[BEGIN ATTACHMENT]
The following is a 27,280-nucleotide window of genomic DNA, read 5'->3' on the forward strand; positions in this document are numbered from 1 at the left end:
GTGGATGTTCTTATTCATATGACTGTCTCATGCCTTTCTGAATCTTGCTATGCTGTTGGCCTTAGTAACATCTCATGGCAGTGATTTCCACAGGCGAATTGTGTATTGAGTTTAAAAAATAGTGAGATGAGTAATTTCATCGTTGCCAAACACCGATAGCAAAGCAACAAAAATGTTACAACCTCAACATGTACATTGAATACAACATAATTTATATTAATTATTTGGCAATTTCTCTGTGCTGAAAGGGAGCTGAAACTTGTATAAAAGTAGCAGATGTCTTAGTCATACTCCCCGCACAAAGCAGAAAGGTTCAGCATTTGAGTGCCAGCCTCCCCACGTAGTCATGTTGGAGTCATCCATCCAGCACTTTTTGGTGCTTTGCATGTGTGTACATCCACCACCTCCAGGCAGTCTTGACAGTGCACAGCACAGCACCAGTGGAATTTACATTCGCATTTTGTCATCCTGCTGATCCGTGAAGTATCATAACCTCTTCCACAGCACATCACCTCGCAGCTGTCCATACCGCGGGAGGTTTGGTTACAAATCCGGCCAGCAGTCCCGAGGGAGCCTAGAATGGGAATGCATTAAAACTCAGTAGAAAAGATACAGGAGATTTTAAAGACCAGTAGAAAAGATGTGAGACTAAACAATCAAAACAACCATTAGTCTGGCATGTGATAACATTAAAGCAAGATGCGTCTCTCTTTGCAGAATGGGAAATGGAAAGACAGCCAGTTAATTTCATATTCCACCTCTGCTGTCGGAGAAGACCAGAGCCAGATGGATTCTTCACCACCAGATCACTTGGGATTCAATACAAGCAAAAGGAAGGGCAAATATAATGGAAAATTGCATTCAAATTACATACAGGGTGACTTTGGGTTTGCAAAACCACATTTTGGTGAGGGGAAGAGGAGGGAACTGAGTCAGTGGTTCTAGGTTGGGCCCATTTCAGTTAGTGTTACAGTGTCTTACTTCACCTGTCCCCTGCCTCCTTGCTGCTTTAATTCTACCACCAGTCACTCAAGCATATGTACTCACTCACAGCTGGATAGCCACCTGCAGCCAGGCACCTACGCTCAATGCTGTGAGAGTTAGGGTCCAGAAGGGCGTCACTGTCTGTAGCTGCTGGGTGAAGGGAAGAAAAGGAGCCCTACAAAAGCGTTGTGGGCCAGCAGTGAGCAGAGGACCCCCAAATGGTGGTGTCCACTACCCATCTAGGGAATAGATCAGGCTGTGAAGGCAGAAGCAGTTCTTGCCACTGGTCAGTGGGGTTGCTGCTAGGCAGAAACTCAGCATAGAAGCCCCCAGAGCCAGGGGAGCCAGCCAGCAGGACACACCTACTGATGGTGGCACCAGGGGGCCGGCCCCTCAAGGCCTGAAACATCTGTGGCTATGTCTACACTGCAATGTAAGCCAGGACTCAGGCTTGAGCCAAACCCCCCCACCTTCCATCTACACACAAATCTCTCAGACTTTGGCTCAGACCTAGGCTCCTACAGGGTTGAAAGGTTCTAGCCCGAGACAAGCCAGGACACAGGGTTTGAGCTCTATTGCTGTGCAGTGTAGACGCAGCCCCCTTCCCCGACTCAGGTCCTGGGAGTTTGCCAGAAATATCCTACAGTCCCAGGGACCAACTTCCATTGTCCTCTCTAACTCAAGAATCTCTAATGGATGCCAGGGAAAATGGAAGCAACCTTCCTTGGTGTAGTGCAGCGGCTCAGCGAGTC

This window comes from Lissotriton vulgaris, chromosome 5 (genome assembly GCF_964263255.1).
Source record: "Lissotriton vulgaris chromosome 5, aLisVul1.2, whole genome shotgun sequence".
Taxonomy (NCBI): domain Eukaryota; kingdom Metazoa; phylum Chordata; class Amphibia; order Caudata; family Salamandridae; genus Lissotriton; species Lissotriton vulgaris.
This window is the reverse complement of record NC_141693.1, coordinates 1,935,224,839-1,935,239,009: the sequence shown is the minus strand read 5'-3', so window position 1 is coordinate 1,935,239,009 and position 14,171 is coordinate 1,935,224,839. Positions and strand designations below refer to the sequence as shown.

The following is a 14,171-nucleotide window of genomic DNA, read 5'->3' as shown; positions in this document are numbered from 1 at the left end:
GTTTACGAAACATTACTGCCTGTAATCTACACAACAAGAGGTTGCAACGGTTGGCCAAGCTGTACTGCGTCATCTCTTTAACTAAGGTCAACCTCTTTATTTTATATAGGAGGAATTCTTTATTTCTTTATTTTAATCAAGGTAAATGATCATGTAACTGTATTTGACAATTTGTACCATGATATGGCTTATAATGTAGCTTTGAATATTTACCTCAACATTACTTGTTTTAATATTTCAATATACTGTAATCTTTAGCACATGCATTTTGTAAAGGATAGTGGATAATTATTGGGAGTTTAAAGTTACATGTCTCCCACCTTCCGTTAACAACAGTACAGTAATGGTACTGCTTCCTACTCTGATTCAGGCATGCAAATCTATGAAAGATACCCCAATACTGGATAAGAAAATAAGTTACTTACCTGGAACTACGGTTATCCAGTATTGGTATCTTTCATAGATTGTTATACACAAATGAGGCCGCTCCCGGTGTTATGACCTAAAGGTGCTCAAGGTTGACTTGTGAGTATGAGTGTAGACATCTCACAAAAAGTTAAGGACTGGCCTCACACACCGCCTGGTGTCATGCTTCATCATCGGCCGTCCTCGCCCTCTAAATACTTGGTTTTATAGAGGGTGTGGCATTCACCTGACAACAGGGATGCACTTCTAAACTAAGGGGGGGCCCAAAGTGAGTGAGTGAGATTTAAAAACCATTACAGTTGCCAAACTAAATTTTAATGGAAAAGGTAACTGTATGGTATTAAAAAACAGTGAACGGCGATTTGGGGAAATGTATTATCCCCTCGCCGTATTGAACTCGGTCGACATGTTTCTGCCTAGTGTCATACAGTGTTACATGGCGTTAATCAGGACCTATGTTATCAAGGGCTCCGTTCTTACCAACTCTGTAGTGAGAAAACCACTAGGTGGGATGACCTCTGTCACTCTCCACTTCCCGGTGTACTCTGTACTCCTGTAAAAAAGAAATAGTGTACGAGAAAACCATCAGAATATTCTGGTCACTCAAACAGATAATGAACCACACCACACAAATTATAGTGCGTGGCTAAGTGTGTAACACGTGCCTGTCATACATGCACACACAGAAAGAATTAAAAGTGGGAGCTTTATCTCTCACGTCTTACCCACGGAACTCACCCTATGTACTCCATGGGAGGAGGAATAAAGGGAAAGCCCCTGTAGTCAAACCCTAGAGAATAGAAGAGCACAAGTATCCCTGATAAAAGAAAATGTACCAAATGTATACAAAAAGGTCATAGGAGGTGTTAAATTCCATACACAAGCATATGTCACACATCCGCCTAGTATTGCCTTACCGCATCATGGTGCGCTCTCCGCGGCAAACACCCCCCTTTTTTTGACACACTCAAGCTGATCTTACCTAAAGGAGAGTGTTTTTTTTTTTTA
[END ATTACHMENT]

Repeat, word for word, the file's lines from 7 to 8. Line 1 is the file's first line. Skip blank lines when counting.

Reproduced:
The following is a 14,171-nucleotide window of genomic DNA, read 5'->3' as shown; positions in this document are numbered from 1 at the left end:
GTTTACGAAACATTACTGCCTGTAATCTACACAACAAGAGGTTGCAACGGTTGGCCAAGCTGTACTGCGTCATCTCTTTAACTAAGGTCAACCTCTTTATTTTATATAGGAGGAATTCTTTATTTCTTTATTTTAATCAAGGTAAATGATCATGTAACTGTATTTGACAATTTGTACCATGATATGGCTTATAATGTAGCTTTGAATATTTACCTCAACATTACTTGTTTTAATATTTCAATATACTGTAATCTTTAGCACATGCATTTTGTAAAGGATAGTGGATAATTATTGGGAGTTTAAAGTTACATGTCTCCCACCTTCCGTTAACAACAGTACAGTAATGGTACTGCTTCCTACTCTGATTCAGGCATGCAAATCTATGAAAGATACCCCAATACTGGATAAGAAAATAAGTTACTTACCTGGAACTACGGTTATCCAGTATTGGTATCTTTCATAGATTGTTATACACAAATGAGGCCGCTCCCGGTGTTATGACCTAAAGGTGCTCAAGGTTGACTTGTGAGTATGAGTGTAGACATCTCACAAAAAGTTAAGGACTGGCCTCACACACCGCCTGGTGTCATGCTTCATCATCGGCCGTCCTCGCCCTCTAAATACTTGGTTTTATAGAGGGTGTGGCATTCACCTGACAACAGGGATGCACTTCTAAACTAAGGGGGGGCCCAAAGTGAGTGAGTGAGATTTAAAAACCATTACAGTTGCCAAACTAAATTTTAATGGAAAAGGTAACTGTATGGTATTAAAAAACAGTGAACGGCGATTTGGGGAAATGTATTATCCCCTCGCCGTATTGAACTCGGTCGACATGTTTCTGCCTAGTGTCATACAGTGTTACATGGCGTTAATCAGGACCTATGTTATCAAGGGCTCCGTTCTTACCAACTCTGTAGTGAGAAAACCACTAGGTGGGATGACCTCTGTCACTCTCCACTTCCCGGTGTACTCTGTACTCCTGTAAAAAAGAAATAGTGTACGAGAAAACCATCAGAATATTCTGGTCACTCAAACAGATAATGAACCACACCACACAAATTATAGTGCGTGGCTAAGTGTGTAACACGTGCCTGTCATACATGCACACACAGAAAGAATTAAAAGTGGGAGCTTTATCTCTCACGTCTTACCCACGGAACTCACCCTATGTACTCCATGGGAGGAGGAATAAAGGGAAAGCCCCTGTAGTCAAACCCTAGAGAATAGAAGAGCACAAGTATCCCTGATAAAAGAAAATGTACCAAATGTATACAAAAAGGTCATAGGAGGTGTTAAATTCCATACACAAGCATATGTCACACATCCGCCTAGTATTGCCTTACCGCATCATGGTGCGCTCTCCGCGGCAAACACCCCCCTTTTTTTGACACACTCAAGCTGATCTTACCTAAAGGAGAGTGTTTTTTTTTTTTA